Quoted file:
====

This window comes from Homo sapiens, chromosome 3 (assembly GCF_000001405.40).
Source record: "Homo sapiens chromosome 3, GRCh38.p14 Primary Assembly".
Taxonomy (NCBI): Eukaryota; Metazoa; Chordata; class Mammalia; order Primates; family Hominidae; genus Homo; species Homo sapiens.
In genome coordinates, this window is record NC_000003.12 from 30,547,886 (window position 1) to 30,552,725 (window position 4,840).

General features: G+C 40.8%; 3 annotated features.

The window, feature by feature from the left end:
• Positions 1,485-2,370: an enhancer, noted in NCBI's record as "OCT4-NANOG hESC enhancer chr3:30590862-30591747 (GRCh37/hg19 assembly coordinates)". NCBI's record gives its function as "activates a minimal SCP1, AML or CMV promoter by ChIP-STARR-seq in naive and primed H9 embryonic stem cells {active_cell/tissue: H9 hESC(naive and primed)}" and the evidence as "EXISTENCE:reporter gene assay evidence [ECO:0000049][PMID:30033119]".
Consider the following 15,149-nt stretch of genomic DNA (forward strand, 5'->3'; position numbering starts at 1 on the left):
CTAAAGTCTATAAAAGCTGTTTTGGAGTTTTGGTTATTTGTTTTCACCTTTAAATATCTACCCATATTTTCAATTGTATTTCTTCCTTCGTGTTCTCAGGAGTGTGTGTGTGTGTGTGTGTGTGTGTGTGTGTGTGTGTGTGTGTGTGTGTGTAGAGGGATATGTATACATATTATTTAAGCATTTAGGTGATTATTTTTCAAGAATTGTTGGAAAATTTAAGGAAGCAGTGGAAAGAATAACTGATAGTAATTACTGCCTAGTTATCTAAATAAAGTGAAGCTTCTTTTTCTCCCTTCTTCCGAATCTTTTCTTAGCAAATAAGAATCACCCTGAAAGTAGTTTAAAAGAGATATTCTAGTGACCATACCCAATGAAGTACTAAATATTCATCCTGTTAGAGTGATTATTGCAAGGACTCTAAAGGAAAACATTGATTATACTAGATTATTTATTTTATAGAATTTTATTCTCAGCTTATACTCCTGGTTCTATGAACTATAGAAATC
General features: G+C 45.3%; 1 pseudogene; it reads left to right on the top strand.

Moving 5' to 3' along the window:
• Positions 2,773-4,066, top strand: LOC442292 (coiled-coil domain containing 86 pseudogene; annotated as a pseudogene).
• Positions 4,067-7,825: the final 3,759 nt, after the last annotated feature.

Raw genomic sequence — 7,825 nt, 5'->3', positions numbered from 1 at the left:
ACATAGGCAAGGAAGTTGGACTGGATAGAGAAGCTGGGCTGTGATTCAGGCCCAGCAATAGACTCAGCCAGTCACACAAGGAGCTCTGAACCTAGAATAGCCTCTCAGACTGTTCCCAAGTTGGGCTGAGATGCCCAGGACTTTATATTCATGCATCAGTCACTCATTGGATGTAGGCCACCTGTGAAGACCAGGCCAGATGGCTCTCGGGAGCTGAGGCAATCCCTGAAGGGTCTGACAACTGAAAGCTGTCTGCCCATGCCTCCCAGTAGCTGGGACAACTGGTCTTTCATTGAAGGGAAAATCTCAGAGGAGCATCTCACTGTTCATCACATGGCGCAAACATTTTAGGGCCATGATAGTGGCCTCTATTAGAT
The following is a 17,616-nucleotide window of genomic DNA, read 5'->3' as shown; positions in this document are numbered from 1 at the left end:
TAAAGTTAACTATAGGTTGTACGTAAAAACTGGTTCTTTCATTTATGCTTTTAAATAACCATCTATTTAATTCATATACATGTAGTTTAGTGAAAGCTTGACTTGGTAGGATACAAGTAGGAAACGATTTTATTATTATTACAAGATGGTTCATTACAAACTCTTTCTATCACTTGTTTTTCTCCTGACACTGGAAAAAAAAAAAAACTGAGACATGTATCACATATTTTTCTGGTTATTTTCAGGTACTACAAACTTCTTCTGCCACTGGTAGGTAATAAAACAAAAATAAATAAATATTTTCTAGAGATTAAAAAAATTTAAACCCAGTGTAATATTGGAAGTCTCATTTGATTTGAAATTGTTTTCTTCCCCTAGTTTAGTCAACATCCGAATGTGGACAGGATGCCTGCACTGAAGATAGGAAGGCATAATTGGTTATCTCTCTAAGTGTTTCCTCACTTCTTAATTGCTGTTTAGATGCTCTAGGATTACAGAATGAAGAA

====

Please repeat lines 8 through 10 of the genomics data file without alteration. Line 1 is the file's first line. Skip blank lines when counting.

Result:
Consider the following 15,149-nt stretch of genomic DNA (forward strand, 5'->3'; position numbering starts at 1 on the left):
CTAAAGTCTATAAAAGCTGTTTTGGAGTTTTGGTTATTTGTTTTCACCTTTAAATATCTACCCATATTTTCAATTGTATTTCTTCCTTCGTGTTCTCAGGAGTGTGTGTGTGTGTGTGTGTGTGTGTGTGTGTGTGTGTGTGTGTGTGTGTGTAGAGGGATATGTATACATATTATTTAAGCATTTAGGTGATTATTTTTCAAGAATTGTTGGAAAATTTAAGGAAGCAGTGGAAAGAATAACTGATAGTAATTACTGCCTAGTTATCTAAATAAAGTGAAGCTTCTTTTTCTCCCTTCTTCCGAATCTTTTCTTAGCAAATAAGAATCACCCTGAAAGTAGTTTAAAAGAGATATTCTAGTGACCATACCCAATGAAGTACTAAATATTCATCCTGTTAGAGTGATTATTGCAAGGACTCTAAAGGAAAACATTGATTATACTAGATTATTTATTTTATAGAATTTTATTCTCAGCTTATACTCCTGGTTCTATGAACTATAGAAATC
General features: G+C 45.3%; 1 pseudogene; it reads left to right on the top strand.